ZONNEBEKE/YPRES - Following on from the launch of Passchendaele, its WWI commemorative beer, Castle Brewery Van Honsebrouck has now introduced the Beer & Battlefields Passchendaele Tour. Part of the proceeds from the sale of Passchendaele beer go towards the community of Zonnebeke to help finance the organisation of commemorative events..
The Passchendaele Tour provides visitors with a deeper understanding of the war as it was fought in Flanders Fields and you could not wish for a better guide than retired Belgian para commando Eric Deprez.
Listen to the stories he is telling and you will get the impression that he was there in person.
Even one hundred years after the atrocities, the traces of the First World War are still felt deeply in Flanders Fields, the area around Ypres and Poperinge where the front was based for years on end. In the battle fought around the village of Passendale alone, half a million people lost their lives.
The Beer & Battlefields Passchendaele Tour programme takes an entire day and starts with a visit to the Passchendaele Memorial Museum 1917 in Zonnebeke.
Here you will gain a general understanding of the Battle of Passendale by means of reconstructed tableaux, you will delve into the underground passages where the soldiers were forced to live like moles and experience first-hand what life in the trenches was like.
A few kilometres away you will find Tyne Cot Cemetery, the largest Commonwealth military cemetery on the continent with 12,000 gravestones and walls displaying the names of 35,000 soldiers missing in action.
It remains a lasting, emotional experience to wander around and reflect quietly amongst the sea of white crosses that flows into the polders of West Flanders.
It was here, in Flanders Fields, a century ago it rained bullets and bombs for years and soldiers from both sides fought hard to advance by only a few metres. The war would rage on for more than four years, leaving millions on both sides dead and maimed.
In Passendale Church we admire the stained glass window, commissioned to honour the 66th East Lancashire Division and donated in 1923 by the people of the UK county of Lancashire. We rinse away our emotions in The Passchendaele Pub, just across from the church. Here, you can browse war literature.
A glass cabinet displays fragments of bombs, bullets, helmets and other military objects that have been excavated in the area. Even now, bomb disposal teams are called upon from time to time to deactivate a First World War bomb.
Just like Passendale, the village of Langemark was razed to the ground. On 22 April 1915 a chemical attack was carried out here for the first time ever. The Germans discharged chlorine gas that was carried by the wind into the direction of the Allied troops.
The tour also includes the German Student Cemetery in Langemark that is notable by its sober, pared-down design.
The gravestones are laid out flat on the earth. Why? Our guide Eric Deprez: “Several conditions were imposed on Germany, the losing country. For instance, it was not allowed to engrave the name of one individual on one single gravestone and the stones could not be installed upright, as that would have been the symbol of victory”.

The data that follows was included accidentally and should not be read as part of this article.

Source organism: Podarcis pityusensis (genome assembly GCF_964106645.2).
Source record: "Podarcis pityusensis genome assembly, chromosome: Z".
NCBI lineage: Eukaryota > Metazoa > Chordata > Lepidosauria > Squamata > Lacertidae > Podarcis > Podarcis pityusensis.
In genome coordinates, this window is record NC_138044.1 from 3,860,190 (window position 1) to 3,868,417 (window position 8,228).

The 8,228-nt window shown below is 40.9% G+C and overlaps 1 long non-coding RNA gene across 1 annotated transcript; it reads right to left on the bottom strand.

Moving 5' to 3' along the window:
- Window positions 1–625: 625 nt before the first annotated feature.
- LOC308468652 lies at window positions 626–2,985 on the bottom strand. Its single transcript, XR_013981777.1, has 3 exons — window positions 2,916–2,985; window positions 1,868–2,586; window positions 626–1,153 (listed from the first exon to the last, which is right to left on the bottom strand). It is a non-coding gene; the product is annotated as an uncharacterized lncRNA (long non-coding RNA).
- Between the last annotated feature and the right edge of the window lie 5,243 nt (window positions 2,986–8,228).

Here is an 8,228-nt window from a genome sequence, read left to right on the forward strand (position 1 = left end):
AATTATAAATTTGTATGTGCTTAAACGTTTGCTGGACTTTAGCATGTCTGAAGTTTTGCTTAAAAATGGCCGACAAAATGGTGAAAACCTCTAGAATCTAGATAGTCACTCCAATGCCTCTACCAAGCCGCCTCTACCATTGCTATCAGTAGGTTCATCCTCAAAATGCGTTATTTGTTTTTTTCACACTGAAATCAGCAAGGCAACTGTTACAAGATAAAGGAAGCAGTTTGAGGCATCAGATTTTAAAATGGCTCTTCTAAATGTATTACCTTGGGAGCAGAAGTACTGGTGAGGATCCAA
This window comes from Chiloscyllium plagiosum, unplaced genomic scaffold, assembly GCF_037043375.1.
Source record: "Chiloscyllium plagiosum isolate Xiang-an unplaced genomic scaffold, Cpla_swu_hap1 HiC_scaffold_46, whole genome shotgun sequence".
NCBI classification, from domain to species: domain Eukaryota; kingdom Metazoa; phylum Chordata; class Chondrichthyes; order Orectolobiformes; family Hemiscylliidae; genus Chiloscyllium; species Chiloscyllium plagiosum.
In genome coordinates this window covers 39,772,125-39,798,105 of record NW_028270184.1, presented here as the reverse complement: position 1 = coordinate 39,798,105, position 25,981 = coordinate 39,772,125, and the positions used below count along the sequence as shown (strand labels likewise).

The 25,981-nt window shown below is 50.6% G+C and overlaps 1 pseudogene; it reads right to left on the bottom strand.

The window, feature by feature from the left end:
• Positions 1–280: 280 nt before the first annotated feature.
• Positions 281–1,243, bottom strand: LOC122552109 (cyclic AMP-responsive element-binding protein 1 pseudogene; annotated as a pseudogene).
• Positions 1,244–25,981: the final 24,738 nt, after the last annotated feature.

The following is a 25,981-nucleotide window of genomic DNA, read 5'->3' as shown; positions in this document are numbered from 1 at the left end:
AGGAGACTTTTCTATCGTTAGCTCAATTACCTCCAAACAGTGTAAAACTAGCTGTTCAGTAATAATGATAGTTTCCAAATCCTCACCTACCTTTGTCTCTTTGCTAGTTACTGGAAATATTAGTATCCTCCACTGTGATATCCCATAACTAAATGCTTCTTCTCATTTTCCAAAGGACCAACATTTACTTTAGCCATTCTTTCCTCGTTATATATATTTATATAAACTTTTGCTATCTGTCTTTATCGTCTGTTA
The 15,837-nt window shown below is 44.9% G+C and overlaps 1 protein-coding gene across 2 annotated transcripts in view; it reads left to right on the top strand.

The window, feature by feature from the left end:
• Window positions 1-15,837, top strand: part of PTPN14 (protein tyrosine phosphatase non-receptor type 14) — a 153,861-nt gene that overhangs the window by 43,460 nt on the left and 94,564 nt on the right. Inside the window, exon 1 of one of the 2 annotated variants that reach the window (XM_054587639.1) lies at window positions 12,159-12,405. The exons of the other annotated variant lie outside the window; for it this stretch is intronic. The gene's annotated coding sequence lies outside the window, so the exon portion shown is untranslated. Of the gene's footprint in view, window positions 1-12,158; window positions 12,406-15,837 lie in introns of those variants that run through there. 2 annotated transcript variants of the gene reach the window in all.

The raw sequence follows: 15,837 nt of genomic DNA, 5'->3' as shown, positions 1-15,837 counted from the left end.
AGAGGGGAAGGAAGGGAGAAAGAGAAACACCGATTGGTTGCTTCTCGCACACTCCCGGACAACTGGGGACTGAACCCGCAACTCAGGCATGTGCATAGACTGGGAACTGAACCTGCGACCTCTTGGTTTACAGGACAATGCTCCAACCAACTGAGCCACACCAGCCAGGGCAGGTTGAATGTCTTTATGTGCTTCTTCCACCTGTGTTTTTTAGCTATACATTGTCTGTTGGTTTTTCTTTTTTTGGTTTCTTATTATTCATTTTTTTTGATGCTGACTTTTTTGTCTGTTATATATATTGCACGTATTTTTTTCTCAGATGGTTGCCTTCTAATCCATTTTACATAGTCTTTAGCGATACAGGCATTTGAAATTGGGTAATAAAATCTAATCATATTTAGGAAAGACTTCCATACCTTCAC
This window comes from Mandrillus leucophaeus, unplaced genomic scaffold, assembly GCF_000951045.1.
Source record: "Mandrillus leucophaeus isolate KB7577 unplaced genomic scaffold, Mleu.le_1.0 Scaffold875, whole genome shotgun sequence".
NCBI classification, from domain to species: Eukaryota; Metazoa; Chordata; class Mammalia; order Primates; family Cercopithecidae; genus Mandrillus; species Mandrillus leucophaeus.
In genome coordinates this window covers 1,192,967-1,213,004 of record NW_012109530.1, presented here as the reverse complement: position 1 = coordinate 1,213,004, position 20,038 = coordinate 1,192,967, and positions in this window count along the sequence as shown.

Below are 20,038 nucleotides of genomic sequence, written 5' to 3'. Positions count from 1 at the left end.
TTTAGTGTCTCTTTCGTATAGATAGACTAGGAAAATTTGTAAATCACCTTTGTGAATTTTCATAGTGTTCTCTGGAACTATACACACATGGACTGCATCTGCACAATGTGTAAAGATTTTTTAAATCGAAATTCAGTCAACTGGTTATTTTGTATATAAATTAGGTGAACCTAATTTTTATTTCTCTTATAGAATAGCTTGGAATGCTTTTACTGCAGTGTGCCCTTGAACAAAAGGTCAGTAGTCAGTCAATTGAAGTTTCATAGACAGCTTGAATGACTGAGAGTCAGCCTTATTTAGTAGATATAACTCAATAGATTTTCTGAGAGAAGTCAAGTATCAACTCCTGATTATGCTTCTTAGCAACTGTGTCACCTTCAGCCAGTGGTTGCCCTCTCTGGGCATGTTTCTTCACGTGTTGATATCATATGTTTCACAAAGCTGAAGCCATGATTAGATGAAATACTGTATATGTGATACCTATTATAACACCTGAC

Our next stop, Essex Farm in Boezinge, is a site of pilgrimage for the thousands of British students visiting Ypres.
Many of them leave brief notes, teddy bears, crosses and flowers on the grave of Private Valentine Joe Strudwick. He was barely 15 when he lost his life here.
Also on this spot, John McCrae (a Canadian military man, doctor, author and surgeon during the Battles of Ypres) composed his world-famous poem ‘In Flanders Fields’.
After Essex farm we also stop at 'Brandhoek' where 512 Commonwealth casualties of the Third Battle of Passchendaele are buried and remembered. Among them Capt. Noel Chavasse, one of only three soldiers to have been awarded the Victoria Cross twice..
Remembering the Great War almost makes us forget that the Poperinge area is the traditional hop barn of Belgium. The Van Honsebrouck brewery procures its Belgian quality hops from t Hoppecruyt in the village of Proven near to Poperinge.
Hop farmer Benedikte is guiding us around her farm. She tells us the story of sustainable hop farming, pays attention to the local delicacy of ‘hopscheuten’ (hop shoots), the flowering and harvesting of hops and invites us to take a walk through the fields and across the farmyard.
This hands-on visit would not be complete without the sound of hop picking tunes, accompanied by an accordion, and small but beautiful tastings from the extensive range of Van Honsebrouck beers. And so, this story ends on a cheerful note.
The day culminates in an apotheosis. We attend The Last Post held at the Menin Gate in Ypres. The Last Post was originally sounded to signal the end of the day, after the inspection of the sentry posts.
The Last Post bugle call can now be heard every day at 20:00. It is sounded by the members of the Last Post Association to honour the dead of WWI. This daily ritual goes back as far as 1928 and the only time it was not performed was under the German occupation of Ypres between May 1940 and 6th September 1944.
It is a unique experience to absorb the silence together with hundreds of people and then to hear the trumpets sound a daily salute to the millions of soldiers and civilians who lost their lives a century ago during the Great War.
At present the tour is only available for groups via Event Mosaïc, a specialised event and incoming company based in Flanders with more than 20 years of experience in events, team building and tours.
Special business arrangements as well as customised packages are available on request.
Koning Albert I laan 40
Tel: +32 (0) 50 39 15 89
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